Philanthropy via the establishment of a foundation dedicated to a specific cause can also be instrumental in uniting successors of a business or a family with shared purposes. “This is one way to pass on one’s interests and values and an opportunity to make an impact now in their lifetime and beyond,” says Loh.

Ultimately, at the end of the day, the oft uttered trope that by doing good, one feels good too might be the most powerful motivating factor. This concept, which is advocated by French neuroscientist turned Buddhist monk Matthieu Ricard, has been proven in many studies that show people who give are significantly happier than those who spend only on themselves.

Jacobs of the Relaxed Fund could not agree more. He says, “My wife and I have already lived for over sixty comfortable years. Taking a little time from our schedules instead of watching Netflix and spending a little of the funds we have accumulated, instead of using them for some products we do not need, is a sweet feeling.”

Source: a.com

Lorem ipsum dolor sit amet, consectetur adipiscing elit. Ut elit tellus, luctus nec ullamcorper mattis, pulvinar dapibus leo.Lorem ipsum dolor sit amet consectetur adipiscing elit dolor

The competition was organised by City Harvest Community Services Association and received support from FUN! Fund, a Community Impact Fund jointly established by the Community Foundation of Singapore and the Agency for Integrated Care, with the aim of addressing social isolation among the elderly.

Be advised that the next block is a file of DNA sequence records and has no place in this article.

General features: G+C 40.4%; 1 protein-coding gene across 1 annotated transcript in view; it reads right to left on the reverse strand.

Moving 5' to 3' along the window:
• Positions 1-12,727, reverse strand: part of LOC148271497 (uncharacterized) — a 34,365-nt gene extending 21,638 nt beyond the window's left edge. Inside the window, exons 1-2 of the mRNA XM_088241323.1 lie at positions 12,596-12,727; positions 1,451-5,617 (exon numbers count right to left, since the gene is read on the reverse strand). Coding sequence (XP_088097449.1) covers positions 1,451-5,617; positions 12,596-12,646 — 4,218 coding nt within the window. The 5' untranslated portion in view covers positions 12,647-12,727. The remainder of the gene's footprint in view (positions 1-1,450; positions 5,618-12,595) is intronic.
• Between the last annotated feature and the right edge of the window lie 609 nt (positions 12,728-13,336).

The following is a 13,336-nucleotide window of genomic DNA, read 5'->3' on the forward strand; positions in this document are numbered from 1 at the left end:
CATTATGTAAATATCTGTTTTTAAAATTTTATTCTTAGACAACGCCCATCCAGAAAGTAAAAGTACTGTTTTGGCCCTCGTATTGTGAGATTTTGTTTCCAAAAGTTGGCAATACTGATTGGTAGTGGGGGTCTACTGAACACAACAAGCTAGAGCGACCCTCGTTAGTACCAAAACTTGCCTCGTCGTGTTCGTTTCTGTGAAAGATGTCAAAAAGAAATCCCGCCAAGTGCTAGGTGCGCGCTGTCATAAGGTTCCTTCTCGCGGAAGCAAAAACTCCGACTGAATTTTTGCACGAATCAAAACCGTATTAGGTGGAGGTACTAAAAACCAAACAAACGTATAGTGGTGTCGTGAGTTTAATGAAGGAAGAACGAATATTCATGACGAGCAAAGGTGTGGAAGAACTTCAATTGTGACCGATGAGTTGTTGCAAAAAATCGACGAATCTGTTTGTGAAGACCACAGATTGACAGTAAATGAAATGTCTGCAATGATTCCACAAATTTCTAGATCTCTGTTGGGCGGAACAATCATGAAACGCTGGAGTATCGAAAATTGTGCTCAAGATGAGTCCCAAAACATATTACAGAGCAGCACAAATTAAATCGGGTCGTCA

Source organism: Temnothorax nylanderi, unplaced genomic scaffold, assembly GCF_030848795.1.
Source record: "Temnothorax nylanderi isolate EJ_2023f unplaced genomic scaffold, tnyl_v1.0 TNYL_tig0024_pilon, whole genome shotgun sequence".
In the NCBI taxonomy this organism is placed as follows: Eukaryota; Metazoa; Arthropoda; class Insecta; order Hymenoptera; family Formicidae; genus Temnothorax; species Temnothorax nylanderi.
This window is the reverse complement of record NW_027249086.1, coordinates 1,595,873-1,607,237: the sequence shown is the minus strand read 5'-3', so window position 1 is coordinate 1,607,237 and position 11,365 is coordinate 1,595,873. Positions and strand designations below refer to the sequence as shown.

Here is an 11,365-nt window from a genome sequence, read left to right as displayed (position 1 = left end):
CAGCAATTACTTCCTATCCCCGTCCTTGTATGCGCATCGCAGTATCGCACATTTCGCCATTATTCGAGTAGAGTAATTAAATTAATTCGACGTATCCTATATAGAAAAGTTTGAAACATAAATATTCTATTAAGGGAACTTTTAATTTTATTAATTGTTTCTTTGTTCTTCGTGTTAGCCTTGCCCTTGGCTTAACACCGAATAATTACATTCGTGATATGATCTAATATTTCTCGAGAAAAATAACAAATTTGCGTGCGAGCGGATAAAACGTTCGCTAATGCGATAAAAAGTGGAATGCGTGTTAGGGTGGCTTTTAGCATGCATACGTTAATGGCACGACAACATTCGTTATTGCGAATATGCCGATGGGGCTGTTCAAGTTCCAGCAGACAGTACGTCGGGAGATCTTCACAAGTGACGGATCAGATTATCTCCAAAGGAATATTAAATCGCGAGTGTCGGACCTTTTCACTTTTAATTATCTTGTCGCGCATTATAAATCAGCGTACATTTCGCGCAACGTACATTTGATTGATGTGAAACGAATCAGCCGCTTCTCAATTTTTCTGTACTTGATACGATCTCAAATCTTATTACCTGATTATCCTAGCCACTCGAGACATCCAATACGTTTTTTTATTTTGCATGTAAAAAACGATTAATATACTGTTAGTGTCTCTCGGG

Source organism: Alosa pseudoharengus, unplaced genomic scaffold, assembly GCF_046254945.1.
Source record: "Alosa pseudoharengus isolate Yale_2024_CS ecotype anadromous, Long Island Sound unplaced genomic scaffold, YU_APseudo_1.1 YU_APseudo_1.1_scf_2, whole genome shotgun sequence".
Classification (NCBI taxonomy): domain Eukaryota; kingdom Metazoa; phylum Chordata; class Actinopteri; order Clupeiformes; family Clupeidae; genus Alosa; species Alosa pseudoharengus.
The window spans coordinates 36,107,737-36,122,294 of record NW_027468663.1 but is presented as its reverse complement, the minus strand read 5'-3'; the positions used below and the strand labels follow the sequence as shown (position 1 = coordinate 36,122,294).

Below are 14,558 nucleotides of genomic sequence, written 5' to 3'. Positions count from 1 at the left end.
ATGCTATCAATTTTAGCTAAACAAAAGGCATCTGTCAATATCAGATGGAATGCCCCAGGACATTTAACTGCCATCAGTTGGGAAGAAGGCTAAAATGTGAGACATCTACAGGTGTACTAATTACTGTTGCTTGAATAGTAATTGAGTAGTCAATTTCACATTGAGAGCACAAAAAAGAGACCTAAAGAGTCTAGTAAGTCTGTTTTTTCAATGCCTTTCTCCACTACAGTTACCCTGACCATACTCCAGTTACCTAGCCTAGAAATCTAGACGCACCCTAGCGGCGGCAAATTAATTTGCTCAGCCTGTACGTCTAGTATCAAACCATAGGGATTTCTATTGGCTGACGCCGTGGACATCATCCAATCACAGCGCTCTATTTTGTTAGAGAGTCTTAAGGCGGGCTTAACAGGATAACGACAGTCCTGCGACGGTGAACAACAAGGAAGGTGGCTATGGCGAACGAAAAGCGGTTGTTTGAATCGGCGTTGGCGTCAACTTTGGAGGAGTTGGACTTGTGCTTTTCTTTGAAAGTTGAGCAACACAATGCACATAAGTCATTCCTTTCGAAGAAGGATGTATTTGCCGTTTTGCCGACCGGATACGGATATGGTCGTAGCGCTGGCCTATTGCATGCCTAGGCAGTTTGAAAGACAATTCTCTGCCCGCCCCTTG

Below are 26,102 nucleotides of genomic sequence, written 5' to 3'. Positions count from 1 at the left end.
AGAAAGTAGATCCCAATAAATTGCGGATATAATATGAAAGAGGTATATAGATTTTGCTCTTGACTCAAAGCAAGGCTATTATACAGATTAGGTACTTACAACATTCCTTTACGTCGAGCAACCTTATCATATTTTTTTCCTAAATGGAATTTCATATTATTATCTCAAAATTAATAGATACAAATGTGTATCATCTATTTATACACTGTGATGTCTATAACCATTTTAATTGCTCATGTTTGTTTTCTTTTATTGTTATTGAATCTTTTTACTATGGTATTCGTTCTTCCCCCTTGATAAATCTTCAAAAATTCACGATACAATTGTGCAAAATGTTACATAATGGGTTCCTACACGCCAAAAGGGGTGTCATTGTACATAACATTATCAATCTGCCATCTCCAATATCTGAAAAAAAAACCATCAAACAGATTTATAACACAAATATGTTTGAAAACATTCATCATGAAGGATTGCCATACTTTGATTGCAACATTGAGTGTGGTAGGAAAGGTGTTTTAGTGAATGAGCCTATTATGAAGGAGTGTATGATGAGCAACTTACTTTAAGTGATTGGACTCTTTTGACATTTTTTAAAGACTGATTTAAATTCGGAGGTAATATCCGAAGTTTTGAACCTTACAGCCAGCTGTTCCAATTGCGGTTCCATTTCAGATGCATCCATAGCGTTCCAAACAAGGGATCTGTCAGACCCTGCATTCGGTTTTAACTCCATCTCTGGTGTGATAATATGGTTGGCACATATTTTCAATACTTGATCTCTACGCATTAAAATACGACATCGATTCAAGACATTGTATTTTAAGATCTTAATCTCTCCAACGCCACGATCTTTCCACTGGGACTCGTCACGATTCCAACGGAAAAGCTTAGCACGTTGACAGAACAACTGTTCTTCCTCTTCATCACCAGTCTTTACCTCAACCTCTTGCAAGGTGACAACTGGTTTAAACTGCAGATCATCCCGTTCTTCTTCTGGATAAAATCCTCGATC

Senior Minister of State, Ministry of Communications and Information & Ministry of National Development Mr Tan Kiat How attended the event. He encouraged the elderly to stay physically and mentally well, as well as urging them to participate in community activities and enjoy their golden years together.

Learn more about FUN! Fund at https://www.cf.org.sg/fun-fund/.

 

The programme provides the children with a non-threatening platform to connect with peers and have positive conversations. In addition, it exposes them to different people who can assist to broaden their perspectives.

L.S., a volunteer with the Reading Odyssey programme @ Spooner Road

中心“常胜将军”胡锦盛:比赛限时反应要快

现年92岁的胡锦盛是最年长的参赛者。自2017年退休后,他几乎每天都到活跃乐龄中心报到,从此爱上了玩拉密,每次可玩上三个小时,在中心是“常胜将军”。

Picture of admin bluecube
admin bluecube

Lorem Ipsum is simply dummy text of the printing and typesetting industry. Lorem Ipsum has been the industry's standard dummy text ever since the 1500s, when an unknown printer took a galley of type and scrambled it to make a type specimen book.

News

CFS Receives National Award – COVID-19 Resilience Certificate

Picture of John Doe
John Doe
National Awards COVID-19 Investee: Celebrating outstanding achievements during the pandemic.